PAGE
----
Brain stem cells support artificial intelligence

Brain stem cells support artificial intelligence

Was detected new project Pioneer uses human brain stem cells via microchips to try to push boundaries Artificial intelligence.

The project shows how neurons can be used to increase a computer’s ability to learn information. Using these neurons also dramatically reduces energy use.

The international team, led by scientists at Aston University, Loughborough University, and institutions in the United Kingdom, France, Spain and Switzerland, hopes that the combination of the power of the human brain and its ability to adapt to traditional electronics will revolutionize computing and artificial intelligence.

And he (David Saad) said David SaadMathematics professor at Aston University: Our goal is to harness the unparalleled computing power of the human brain to dramatically increase the power of computers to help us solve complex problems.

“We believe this project has the potential to break through the current limitations of processing capacity and energy consumption to bring about a paradigm shift in machine learning technology,” he added.

The Neu-ChiP project received 3.5 million euros in funding from the European Commission to explore the potential of the human mind in AI technology.

Neu-ChiP is the latest project in an emerging field known as neural computing that uses models inspired by the workings of the human brain.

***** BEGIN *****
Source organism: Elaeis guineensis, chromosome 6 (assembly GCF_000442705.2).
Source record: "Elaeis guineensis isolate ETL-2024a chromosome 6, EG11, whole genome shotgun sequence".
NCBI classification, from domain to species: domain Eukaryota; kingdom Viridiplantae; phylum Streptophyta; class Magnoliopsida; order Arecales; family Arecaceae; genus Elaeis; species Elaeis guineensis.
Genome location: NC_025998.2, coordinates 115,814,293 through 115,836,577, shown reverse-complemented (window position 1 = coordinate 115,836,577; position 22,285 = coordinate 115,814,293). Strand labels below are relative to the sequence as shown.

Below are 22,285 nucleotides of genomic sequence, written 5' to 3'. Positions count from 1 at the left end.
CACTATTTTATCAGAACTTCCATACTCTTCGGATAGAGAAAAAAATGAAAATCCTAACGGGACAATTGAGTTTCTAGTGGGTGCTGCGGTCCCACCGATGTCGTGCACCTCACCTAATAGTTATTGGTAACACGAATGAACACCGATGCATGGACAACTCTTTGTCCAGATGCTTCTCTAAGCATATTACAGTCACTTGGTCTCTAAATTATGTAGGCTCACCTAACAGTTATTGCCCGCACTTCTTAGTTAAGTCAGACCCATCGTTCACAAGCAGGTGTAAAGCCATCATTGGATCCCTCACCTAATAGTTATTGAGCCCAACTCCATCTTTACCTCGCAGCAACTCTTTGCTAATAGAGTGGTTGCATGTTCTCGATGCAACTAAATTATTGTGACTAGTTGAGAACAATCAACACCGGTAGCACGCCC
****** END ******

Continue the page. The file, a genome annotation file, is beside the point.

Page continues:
Neural computing aims to simulate human nervous activity electronically, but it is hampered by limitations inherent in traditional electronics.

Compared to electronic devices, the human brain offers highly efficient information-processing capabilities that do not require complex cooling systems or huge energy requirements in order to operate.

Neural computing research is mostly focused on simulating the design of the brain, rather than leveraging its actual biological components, and this is where the Neu-ChiP project aspires.

Rémi Monasson, director of research at the National Center for Scientific Research in France, who is involved in the project, said: We will not be content with Neu-ChiP modeling a system made up of many exceptionally complex components – human neurons – but we’re trying to go further. that.

He added: Our goal is to push the nervous system into a state where it is able to perform non-intuitive arithmetic operations.

The study, which takes three years, begins with scientists trying to grow human brain stem cells via microchips, which are then taught to solve problems from the data. It is hoped that this will lead to advances in machine learning technology.

In addition to developing a new AI technology, the project is also expected to produce insights into how the brain works, which can also be used to develop stem cell-based therapies.

Dr Paul Roach, who leads the study, said: “The focus of this project is to revolutionize the way we analyze information using complex, custom-designed live neural circuits.

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